Hands-on education and evaluation equate to hands-on efficacy

Study finds practicums improve first-year engineering students’ design self-efficacy more effectively than written exams


By Samantha Chavanic

UNIVERSITY PARK, Pa. — To navigate the evolving industry landscape, today’s engineers complement their technical breath, theoretical understanding and practical application abilities with professional proficiencies such as innovation, creativity and interpersonal skills. Many colleges and universities across the United States, including Penn State, have shifted their educational models to project-based learning approaches to better provide students with the real-world experiences needed for their future careers.

Researchers in Penn State’s College of Engineering applied this project-based learning (PBL) model to investigate how design practicums influence first-year engineering students’ engineering design self-efficacy or confidence in completing a specific design task. These practicums offer hands-on evaluations that mirror PBL experiences by tasking students with directly applying their design skills. The researchers published their results in the Journal of Mechanical Design online in November 2020, and the paper will be featured in the May print version of the journal.

“In SEDTAPP [School of Engineering Design, Technology, and Professional Programs], we have the privilege of teaching nearly every first-year student in the College of Engineering,” said paper author Chris McComb, James L. Henderson Jr. Memorial Assistant Professor and assistant professor in engineering design. “That’s a critical time for the development of their identity as an engineer, so I think we need to take every opportunity we can to boost their self-confidence — including during evaluations, like exams.”

To measure student design self-efficacy, researchers developed a traditional written exam and a design practicum for four EDSGN 100: Cornerstone Engineering Design sections. Designed to assess the core concepts taught in this first-year engineering course, the exam and practicum examined students’ understanding of the design process. The two-hour traditional exam consisted of multiple choice and short answer questions.

The exam questions asked students to apply engineering design concepts in various theoretical design capacities but did not provide students with a hands-on experience or specifically test their abilities to effectively communicate engineering concepts.

The design practicum consisted of an in-class design teaming experience and an individual out-of-class reflection on the project. This evaluation component allows students to critically reflect on their design skills and gives instructors an opportunity to more comprehensively assess students’ hands-on and communications abilities.

“Project-based learning (PBL) experiences help first-year students develop critical skills that they will need as they become successful engineers,” said first author Hannah Nolte, industrial engineering doctoral candidate. “PBL experiences allow students the opportunity to work in teams, develop critical thinking and communication skills and apply knowledge they’ve learned in class.”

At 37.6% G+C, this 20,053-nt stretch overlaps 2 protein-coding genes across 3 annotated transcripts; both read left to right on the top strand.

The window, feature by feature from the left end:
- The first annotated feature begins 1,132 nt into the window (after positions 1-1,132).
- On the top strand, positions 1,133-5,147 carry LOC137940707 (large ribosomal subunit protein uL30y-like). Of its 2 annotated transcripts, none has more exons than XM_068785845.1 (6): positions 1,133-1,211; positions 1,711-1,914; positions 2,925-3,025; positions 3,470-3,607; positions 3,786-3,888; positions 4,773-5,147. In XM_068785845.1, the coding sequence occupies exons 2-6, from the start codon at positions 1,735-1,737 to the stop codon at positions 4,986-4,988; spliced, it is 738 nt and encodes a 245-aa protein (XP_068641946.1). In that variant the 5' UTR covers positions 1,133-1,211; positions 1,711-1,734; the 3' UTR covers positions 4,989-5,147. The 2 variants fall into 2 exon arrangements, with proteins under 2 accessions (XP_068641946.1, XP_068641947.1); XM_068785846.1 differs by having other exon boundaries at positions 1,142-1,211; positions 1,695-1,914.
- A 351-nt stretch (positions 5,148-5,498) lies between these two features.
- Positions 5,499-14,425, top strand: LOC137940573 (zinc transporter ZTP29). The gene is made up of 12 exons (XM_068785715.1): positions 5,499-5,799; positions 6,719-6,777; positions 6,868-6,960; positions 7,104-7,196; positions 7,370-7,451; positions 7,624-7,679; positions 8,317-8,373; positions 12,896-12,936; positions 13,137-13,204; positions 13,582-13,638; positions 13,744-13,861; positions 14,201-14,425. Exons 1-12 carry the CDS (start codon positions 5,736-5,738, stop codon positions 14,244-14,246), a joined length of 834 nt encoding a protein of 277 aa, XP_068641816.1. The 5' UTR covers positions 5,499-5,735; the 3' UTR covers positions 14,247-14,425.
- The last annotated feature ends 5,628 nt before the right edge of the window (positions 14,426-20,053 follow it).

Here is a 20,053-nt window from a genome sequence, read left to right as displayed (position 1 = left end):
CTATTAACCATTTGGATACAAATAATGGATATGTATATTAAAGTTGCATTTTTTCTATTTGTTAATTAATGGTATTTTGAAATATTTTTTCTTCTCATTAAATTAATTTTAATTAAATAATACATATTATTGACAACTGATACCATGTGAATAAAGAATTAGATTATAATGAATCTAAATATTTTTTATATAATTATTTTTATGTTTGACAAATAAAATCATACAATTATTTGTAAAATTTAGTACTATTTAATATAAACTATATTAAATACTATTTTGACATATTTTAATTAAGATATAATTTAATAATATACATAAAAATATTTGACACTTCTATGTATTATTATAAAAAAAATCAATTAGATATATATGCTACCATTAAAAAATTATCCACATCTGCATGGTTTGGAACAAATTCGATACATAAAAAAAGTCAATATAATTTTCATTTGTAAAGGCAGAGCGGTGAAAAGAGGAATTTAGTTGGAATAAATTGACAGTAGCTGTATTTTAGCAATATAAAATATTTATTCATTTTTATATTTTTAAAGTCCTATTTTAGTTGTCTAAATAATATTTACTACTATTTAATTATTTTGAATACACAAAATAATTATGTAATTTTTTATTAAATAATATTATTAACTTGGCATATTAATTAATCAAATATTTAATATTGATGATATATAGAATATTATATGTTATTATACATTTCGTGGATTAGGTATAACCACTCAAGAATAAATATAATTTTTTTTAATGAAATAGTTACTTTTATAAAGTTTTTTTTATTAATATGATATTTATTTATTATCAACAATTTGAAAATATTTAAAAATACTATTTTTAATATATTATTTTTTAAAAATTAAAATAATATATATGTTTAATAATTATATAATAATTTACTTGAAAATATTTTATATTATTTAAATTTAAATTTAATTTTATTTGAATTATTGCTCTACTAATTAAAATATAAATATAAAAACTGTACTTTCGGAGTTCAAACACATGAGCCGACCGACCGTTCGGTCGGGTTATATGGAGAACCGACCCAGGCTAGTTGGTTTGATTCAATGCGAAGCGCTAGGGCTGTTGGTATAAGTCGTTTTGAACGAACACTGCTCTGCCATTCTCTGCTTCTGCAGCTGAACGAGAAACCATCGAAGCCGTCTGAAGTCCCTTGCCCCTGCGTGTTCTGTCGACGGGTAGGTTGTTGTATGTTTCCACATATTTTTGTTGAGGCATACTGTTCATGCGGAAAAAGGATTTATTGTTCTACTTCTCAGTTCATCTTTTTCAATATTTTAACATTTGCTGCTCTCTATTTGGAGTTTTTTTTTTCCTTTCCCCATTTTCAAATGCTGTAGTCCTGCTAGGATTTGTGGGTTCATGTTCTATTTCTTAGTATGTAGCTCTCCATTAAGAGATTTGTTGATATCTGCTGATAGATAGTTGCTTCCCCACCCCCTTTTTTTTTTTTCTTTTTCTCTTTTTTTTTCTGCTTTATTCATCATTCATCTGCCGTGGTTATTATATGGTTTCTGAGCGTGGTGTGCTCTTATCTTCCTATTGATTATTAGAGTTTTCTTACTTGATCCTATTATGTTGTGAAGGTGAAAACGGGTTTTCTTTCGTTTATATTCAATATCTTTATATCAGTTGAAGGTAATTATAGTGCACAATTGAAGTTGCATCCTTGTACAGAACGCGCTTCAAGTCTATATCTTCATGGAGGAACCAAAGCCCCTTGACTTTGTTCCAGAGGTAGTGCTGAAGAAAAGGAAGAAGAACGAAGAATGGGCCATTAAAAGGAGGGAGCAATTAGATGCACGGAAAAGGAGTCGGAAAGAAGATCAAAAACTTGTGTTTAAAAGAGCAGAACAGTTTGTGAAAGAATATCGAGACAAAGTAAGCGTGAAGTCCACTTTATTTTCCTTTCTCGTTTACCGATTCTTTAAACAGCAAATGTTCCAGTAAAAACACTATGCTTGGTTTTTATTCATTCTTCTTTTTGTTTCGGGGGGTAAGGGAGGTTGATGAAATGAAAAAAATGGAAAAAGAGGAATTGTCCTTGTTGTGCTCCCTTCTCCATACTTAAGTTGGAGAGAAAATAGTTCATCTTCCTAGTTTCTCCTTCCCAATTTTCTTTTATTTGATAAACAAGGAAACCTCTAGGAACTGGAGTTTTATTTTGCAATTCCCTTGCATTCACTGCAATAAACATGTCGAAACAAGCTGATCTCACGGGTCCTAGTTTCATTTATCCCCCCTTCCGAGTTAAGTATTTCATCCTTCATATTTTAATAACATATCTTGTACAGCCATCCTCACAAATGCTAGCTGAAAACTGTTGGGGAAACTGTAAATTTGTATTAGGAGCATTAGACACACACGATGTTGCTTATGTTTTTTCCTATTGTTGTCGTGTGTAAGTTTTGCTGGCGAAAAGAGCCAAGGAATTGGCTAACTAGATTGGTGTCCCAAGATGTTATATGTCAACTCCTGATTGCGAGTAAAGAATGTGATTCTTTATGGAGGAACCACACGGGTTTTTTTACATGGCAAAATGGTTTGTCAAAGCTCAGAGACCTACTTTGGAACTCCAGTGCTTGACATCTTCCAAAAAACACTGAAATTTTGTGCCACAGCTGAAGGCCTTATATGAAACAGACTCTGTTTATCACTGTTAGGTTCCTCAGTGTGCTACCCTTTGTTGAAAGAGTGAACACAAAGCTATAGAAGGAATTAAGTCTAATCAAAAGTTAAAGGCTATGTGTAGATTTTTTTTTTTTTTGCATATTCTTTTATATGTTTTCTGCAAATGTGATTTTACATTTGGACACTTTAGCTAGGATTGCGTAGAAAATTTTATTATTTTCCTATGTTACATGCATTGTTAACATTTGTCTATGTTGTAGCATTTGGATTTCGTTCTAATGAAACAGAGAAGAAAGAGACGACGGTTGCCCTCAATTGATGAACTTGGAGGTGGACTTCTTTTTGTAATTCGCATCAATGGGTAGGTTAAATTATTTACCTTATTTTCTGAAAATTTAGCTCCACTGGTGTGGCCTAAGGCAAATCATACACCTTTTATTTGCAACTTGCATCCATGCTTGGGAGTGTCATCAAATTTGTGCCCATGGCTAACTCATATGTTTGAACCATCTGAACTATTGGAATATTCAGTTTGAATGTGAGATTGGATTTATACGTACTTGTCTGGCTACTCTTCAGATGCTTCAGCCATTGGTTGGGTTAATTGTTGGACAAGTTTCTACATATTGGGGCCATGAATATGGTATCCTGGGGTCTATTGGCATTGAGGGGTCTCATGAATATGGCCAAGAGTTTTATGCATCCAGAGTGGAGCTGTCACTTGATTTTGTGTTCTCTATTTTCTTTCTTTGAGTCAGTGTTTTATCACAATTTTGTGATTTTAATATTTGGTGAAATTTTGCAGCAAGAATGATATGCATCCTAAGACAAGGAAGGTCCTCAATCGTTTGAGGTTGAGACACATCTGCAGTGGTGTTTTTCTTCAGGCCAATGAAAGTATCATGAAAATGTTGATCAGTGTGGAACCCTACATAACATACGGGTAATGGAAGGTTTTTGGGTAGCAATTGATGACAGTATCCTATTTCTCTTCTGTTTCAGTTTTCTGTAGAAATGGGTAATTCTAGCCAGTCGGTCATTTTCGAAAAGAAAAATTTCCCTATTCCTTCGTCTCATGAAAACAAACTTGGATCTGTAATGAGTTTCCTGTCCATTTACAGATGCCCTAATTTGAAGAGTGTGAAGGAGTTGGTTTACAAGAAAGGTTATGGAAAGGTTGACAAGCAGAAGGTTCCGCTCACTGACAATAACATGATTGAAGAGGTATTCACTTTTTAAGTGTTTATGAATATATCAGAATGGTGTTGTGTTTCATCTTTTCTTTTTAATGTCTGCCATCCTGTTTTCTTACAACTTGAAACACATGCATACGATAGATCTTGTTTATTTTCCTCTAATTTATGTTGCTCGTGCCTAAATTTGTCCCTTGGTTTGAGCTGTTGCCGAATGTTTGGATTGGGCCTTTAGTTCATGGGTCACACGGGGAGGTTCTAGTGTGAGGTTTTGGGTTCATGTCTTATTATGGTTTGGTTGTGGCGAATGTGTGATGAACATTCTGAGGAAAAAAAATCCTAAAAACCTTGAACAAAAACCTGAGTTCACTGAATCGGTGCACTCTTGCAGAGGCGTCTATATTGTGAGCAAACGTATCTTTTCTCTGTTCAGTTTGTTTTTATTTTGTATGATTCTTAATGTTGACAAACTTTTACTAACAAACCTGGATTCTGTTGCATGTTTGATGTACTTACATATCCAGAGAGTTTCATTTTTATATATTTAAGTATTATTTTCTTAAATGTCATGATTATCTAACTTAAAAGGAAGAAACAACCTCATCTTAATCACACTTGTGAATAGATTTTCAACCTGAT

Before and after the evaluations, students completed pre-assessment and post-assessment surveys to gauge their design self-efficacy. When evaluating the surveys of those students who took the traditional exam, researchers found no significant differences from pre- to post-assessment. Researchers did find an increase in design efficacy in those students who completed the design practicum. Women students that completed the practicum saw the largest increase in design self-efficacy.

“PBL projects more closely align with real-world engineering work, which can help students better understand what a career in engineering looks like,” Nolte said. “It is challenging to offer traditional exams that allow students to develop these skills. Often, traditional exams assess students’ abilities to memorize and recite what they have learned rather than assessing if they can truly apply what they have learned.”

McComb agreed, sharing his own experiences as an engineering student and his drive to improve his students’ learning experiences as his motivations behind the project.

“When I was an undergrad, and even when I was a grad student, I hated taking exams — when I was done, I always felt worse about the material than I did before the exam,” he said. “There’s no reason that needs to happen, as long as we can still assess learning. This project was all about addressing that part of the student experience. I want the evaluations in my classes to bring some joy to engineering.”

Other paper authors include Catherine Berdanier, Clyde W. Shuman Jr. and Nancy Shuman Early Career Assistant Professor and assistant professor of mechanical engineering, and Jessica Menold, Hartz Family Career Development Assistant Professor and assistant professor of engineering design and mechanical engineering.


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College of Engineering Media Relations


People sit at tables and look at Post-it notes stuck to the tabletop.

A team of students in a section of EDSGN 100H: Honors Cornerstone Engineering Design work on a project-based learning challenge — write a problem statement to describe a needed engineering solution that helps keeps coffee at a good temperature for drinking, not too hot and not too cold. Photo taken February 2018. IMAGE: PENN STATE

“Project-based learning (PBL) experiences help first-year students develop critical skills that they will need as they become successful engineers. PBL experiences allow students the opportunity to work in teams, develop critical thinking and communication skills and apply knowledge they’ve learned in class.”
—Hannah Nolte, industrial engineering doctoral candidate